Born and raised on Cape Breton Island, Molly Johnson creates body-based performance projects and texts that investigate connection through the universal and familiar on themes of how to be. An emerging creator, she has had residencies at Dancemakers, Toronto Dance Theatre, Lake Studios Berlin, and Schillerpromenade 37, presented her work at hub14 (Toronto) and Kinetic Studio (Halifax), and curates League of Explorers, "a pseudo family slide night with a not-so-secret agenda of building the collective experience". A Dora Award-winning dance artist, Molly has interpreted the work of Nova Bhattacharya, Susie Burpee, Tina Fushell, Sharon Moore, Sabina Perry, Julia Sasso, Riley Sims, and Heidi Strauss, among others. She has spent a decade of summers performing in public spaces with Dusk Dances and was a key collaborator with Marie France Forcier/Forcier Stage Works from 2007 to 2016. Based in Toronto, Molly has also danced for Montréal’s Le Carré des Lombes, performing the work of Danièle Desnoyers across Canada and internationally on an ongoing basis since 2010. She regularly invests in her practice most recently studying ways of being with Lee Su-Feh, Doris Uhlich, Ohad Naharin, and within the movement language of Feldenkrais. A 2013 Finalist for the Toronto Arts Foundation Emerging Artist Award and recent addition to hub14's team of Artistic Directors, Molly is a freelance writer in the space between.
Robyn Grant - Moran
A Nova Scotian transplant living her best life in Toronto, Robyn has spent the last two decades working as a Registered Massage Therapist by day and dreaming of singing opera and taking singing lessons when it she could afford them. With the spectre of arthritis looming, Robyn decided to take a leap of faith and complete her Bachelor of Fine Arts in music at York University. As a classical singer and a Métis woman, Robyn found it difficult to connect wholly to the music and pedagogy in the university setting. It was because of this that she discovered a love of ethnomusicology, and recognized the importance of cultural representation in education and the performing arts. Since returning to school, Robyn has had the good fortune of studying with world class teachers, performing in a few operas including the object of her morbid fascination and academic focus, Louis Riel (Harry Sommers). She’s also been gifted opportunities to try her hand at public speaking as well as the support to foster a love of writing. Though she still works as an RMT, Robyn spends far more time writing about opera and classic music, and attempting to make music of her own.
Rhiannon Collett (they/them)
Rhiannon Collett is an interdisciplinary artist and playwright whose work focuses on themes of queer identity, sexuality and ritual. Selected playwriting credits include Miranda & Dave Begin Again (winner of the 2016 Playwrights Guild of Canada RBC Emerging Playwright Award); Wasp (commissioned by Nightswimming as a part of their 5x25 initiative); The Kissing Game (in development with Youtheatre and Young People's Theatre as part of the 2018 Leaps and Bounds program, developed at the 2018 Banff Playwrights Lab); Tragic Queens (commissioned and devised with CABAL Theatre, nominated for 7 Montreal English Theatre Awards, presented at the 2018 Wildside Festival); The Revolutions (commissioned and produced by Spiderwebshow), and There are No Rats in Alberta (created as a part of the 2017-18 Buddies in Bad Times Emerging Creators Unit, presented at the 2018 Rhubarb Festival). Rhiannon’s writing has appeared in Bad Nudes, OMEGA (Metatron), Montreal: The City Series (Frog Hollow Press), Intermission Magazine and The Globe and Mail. They live in Toronto.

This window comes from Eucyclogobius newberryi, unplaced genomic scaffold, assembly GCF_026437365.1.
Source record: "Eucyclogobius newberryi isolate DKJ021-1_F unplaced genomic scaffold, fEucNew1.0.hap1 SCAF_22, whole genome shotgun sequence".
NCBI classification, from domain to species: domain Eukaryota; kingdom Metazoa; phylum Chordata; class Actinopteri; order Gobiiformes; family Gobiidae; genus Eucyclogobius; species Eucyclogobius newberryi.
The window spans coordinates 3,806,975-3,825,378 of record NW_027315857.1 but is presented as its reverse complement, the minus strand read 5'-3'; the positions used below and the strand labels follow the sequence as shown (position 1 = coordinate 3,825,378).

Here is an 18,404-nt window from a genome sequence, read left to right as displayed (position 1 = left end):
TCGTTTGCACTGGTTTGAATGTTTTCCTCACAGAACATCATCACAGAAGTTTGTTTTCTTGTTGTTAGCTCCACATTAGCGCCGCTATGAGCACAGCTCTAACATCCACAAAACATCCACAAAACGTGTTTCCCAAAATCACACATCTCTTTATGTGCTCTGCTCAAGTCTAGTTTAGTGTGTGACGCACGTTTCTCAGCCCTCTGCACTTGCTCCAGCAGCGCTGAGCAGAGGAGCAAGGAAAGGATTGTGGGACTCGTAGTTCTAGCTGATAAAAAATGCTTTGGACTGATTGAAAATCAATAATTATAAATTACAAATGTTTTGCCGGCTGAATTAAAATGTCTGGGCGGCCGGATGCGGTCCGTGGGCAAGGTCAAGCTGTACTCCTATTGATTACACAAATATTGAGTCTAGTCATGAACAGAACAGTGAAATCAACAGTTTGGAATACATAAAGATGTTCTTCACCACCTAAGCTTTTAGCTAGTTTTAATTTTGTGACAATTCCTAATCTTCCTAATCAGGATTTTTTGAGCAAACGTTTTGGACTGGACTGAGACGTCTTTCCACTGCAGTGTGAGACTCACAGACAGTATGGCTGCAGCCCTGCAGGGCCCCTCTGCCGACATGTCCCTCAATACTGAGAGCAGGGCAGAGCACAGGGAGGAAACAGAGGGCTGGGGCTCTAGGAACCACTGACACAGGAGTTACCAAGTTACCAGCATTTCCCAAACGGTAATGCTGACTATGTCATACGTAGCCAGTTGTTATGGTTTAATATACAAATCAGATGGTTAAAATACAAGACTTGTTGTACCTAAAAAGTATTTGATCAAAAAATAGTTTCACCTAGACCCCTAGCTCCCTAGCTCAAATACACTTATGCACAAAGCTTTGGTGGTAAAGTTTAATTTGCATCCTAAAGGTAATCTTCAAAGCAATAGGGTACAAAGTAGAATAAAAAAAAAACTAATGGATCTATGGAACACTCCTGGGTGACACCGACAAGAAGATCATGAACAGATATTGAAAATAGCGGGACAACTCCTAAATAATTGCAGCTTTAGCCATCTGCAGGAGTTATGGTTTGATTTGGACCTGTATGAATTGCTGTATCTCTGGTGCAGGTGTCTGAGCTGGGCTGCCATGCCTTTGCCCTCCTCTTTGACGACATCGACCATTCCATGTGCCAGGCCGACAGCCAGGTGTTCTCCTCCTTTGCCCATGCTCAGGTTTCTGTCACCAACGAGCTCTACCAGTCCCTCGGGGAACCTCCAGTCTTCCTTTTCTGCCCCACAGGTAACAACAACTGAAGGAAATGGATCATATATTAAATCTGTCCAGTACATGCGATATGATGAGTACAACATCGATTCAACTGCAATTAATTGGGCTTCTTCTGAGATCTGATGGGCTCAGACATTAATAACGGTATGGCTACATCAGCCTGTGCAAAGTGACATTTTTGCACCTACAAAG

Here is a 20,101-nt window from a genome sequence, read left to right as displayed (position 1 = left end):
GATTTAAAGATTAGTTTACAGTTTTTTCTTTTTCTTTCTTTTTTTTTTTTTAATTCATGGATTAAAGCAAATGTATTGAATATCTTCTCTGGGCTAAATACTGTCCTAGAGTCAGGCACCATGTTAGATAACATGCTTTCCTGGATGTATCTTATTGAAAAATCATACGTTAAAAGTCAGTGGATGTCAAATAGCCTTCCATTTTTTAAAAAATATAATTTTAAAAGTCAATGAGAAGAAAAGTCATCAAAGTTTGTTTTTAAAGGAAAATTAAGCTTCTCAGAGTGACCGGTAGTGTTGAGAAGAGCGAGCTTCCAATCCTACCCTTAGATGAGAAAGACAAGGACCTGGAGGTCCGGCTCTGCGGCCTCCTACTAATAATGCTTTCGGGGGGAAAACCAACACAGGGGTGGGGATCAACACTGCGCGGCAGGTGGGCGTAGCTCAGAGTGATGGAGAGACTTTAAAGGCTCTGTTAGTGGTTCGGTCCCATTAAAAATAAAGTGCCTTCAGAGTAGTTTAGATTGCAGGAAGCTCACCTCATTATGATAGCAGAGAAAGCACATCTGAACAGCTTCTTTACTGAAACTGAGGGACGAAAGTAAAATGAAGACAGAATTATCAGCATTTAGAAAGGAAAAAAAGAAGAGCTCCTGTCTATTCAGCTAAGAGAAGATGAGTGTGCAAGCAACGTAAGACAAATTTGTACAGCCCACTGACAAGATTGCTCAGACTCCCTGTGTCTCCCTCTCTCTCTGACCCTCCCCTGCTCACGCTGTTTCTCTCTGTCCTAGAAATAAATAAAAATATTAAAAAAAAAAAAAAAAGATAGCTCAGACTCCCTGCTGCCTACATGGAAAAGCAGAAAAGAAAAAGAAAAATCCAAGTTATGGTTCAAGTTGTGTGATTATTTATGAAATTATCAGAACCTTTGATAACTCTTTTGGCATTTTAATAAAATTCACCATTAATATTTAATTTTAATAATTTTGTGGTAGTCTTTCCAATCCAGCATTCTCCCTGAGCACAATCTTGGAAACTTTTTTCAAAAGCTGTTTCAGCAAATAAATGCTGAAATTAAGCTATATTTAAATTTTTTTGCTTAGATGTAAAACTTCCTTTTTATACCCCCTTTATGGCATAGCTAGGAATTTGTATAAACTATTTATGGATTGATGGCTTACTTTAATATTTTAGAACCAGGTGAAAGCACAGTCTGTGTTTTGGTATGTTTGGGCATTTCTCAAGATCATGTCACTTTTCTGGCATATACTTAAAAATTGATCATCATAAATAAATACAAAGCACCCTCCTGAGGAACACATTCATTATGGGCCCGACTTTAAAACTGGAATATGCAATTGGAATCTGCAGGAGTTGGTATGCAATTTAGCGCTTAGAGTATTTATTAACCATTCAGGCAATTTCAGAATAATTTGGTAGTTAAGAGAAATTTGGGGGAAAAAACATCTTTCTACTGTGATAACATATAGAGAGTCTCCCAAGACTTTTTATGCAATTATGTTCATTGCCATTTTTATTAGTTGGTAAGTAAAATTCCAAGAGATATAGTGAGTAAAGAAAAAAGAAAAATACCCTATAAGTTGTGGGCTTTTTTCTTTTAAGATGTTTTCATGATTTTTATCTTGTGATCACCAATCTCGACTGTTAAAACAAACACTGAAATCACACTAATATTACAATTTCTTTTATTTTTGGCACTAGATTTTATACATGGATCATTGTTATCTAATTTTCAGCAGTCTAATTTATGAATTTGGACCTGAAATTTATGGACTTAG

Shay Erlich (they/them)
Shay Erlich is a hard of hearing, multiply disabled, and genderqueer child and youth care practitioner, wheelchair dancer, and circus artist. Shay holds a MA degree in Child and Youth Care from Ryerson University and their recent thesis project explored how social circus can be understood as child and youth care practice. Shay’s performing experience additionally includes performing theatre and prose pieces at various Toronto venues. Shay is currently looking to find intersections between wheelchair dance and partner acrobatics and is excited about the future of this new art form. Shay is presently in the process of founding The Cyborg Circus Show - a circus company that focuses on cultivating disabled and non-traditional circus artists and producing circus performance that celebrates the limitless world of disabled circus performers. As a theatre critic, Shay is passionate about better inclusion and representation for disabled artists. Shay is critical about how disability is included and represented in the performing arts scene both locally in Toronto and globally. They believe that there is a need to encourage producers, directors and casting agents to ensure that non-disabled performers are not given roles portraying disabled people, and that the arts sector should encourage and promote disabled people writing disabled characters. There is a need for greater inclusion of art that reflects this lived experience, rather than an experience of disability that comes from an able-bodied writer or choreographer who may unconsciously reflect outdated stereotypes about disability. Shay finds hope in the disability arts scene in Toronto and globally, and believes that we are sitting on the cusp of a disability arts revolution. Shay believes that by cultivating and further supporting disabled writers, directors, producers, and critics, a far more inclusive and representative arts scene in Toronto will continue to emerge.